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Pedro Gonzalez, Dana M Garcia; Optic nerve astrocytes of zebrafish (Danio rerio) as a model for aging studies in humans. Invest. Ophthalmol. Vis. Sci. 2016;57(12):5064.
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© ARVO (1962-2015); The Authors (2016-present)
Astrocytes, involved in maintaining neuronal health within the central nervous system, express glial fibrillary acidic protein (GFAP) at high levels in response to trauma or disease. A considerable amount of research is directed at the changes astrocytes undergo over time to better understand the process of aging. Using confocal microscopy, we tested the hypothesis that increased expression of GFAP correlates with increased age using the optic nerve (ON) of zebrafish as an experimental model.
Zebrafish (D. rerio) ages 3, 6, 9 and 12 months of age were purchased from the Zebrafish International Resource Center (ZIRC). Four fish from each age group were tested to determine if there was a trend in expression of gfap. Fish were euthanized and placed in 4% paraformaldehyde solution overnight. Fish were then measured and dissected to obtain the eyes and brain. The tissue was then frozen, embedded and sectioned into 20-μm thick sections using a Shandon cryotome and afterwards adhered to gelatin-coated coverslips. Antibodies for immunolabeling Gfap were anti-GFAP (zrf-1) raised in mice (1:200 dilution) as the 1° antibody and goat anti-mouse Alexa Fluor 488 (1:300 dilution) as the 2° antibody. Once labeling was complete, positive and negative control images were acquired using an Olympus FV1000 confocal laser-scanning microscope.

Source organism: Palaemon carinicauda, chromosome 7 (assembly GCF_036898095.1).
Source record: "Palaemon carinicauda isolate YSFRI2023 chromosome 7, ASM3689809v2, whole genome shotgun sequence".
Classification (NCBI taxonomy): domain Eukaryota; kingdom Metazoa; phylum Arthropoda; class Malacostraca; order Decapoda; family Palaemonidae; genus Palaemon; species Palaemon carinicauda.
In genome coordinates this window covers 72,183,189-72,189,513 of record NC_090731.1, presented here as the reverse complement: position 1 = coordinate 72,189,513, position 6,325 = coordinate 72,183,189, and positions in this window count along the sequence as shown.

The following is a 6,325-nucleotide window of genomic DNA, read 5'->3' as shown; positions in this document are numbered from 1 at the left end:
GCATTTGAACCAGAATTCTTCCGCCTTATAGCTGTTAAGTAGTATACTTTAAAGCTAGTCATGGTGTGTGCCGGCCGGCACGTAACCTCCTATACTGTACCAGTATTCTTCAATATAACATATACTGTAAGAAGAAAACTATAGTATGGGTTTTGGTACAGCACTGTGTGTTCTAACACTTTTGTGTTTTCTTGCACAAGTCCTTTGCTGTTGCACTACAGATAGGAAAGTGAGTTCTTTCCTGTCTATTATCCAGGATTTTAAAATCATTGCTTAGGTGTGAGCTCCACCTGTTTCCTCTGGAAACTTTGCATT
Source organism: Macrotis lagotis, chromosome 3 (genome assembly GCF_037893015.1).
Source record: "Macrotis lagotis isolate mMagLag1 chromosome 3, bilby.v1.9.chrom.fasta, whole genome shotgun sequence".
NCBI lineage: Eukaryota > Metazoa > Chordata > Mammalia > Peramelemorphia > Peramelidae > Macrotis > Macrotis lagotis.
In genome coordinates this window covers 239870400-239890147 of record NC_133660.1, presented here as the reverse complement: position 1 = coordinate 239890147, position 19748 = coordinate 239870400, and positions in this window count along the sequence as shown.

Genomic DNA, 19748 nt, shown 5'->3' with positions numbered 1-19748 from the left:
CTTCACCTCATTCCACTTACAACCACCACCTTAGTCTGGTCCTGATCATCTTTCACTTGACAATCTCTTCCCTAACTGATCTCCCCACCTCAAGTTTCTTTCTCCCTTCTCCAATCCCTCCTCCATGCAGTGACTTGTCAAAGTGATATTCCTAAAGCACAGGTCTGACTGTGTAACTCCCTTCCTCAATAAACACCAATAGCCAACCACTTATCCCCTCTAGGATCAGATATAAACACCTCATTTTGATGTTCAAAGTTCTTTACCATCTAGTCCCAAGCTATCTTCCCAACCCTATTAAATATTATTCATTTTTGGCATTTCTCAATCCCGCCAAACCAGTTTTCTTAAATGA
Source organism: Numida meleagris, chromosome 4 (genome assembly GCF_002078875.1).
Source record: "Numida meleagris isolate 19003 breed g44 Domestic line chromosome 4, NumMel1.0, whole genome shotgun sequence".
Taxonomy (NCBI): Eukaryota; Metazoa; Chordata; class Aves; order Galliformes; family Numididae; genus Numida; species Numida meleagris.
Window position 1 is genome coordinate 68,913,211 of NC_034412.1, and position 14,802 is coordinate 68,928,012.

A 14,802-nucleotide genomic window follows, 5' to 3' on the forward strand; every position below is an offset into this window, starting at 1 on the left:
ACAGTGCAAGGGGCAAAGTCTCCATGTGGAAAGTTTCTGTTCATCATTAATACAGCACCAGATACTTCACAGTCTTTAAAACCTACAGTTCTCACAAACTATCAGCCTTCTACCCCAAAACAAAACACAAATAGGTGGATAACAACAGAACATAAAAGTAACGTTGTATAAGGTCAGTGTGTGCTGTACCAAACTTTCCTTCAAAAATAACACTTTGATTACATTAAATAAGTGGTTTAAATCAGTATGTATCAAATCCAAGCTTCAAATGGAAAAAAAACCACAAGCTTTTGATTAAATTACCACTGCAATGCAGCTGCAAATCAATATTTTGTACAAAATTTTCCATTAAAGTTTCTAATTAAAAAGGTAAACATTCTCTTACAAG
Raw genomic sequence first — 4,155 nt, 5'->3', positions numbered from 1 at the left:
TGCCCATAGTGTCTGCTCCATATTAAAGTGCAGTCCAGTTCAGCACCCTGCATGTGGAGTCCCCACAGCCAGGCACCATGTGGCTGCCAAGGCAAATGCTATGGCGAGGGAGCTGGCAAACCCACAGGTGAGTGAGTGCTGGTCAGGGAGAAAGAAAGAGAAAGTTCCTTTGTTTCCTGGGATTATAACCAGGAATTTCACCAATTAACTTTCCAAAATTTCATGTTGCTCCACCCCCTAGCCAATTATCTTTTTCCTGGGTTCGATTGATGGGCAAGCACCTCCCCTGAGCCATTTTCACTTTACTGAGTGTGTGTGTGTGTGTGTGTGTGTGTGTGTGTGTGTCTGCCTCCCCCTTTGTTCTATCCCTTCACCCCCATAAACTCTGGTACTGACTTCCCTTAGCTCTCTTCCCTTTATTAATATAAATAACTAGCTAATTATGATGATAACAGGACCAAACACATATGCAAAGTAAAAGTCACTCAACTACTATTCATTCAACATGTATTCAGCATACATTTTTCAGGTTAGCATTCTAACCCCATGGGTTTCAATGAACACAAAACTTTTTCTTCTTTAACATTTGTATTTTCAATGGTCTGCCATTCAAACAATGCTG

Our results indicate absence of Gfap labeling in the optic nerve of 3-month-old zebrafish. In contrast, the 6, 9, and 12-month-old zebrafish show presence of Gfap in the optic nerve, but no notable differences in the expression levels are evident in this age range. Figure A depicts the optic nerve of a 3-month-old zebrafish and B depicts the optic nerve of a 12-month-old zebrafish both using a 60x oil immersion lens. The bright green color indicates Gfap labeling and blue color labels for nuclei.
With the important caveat that the range of ages we examined does not include older fish, our hypothesis is not supported by these data; however, further experiments are being conducted to quantify the data, as well as to examine older fish (24, 36, 48-month-olds). Additionally, experiments are currently underway to determine if Gfap expression correlates with markers for senescence, such as p16. If both of these indicators for aging and senescence are observed, then zebrafish may be a defensible animal model for understanding aging in humans.
This is an abstract that was submitted for the 2016 ARVO Annual Meeting, held in Seattle, Wash., May 1-5, 2016.
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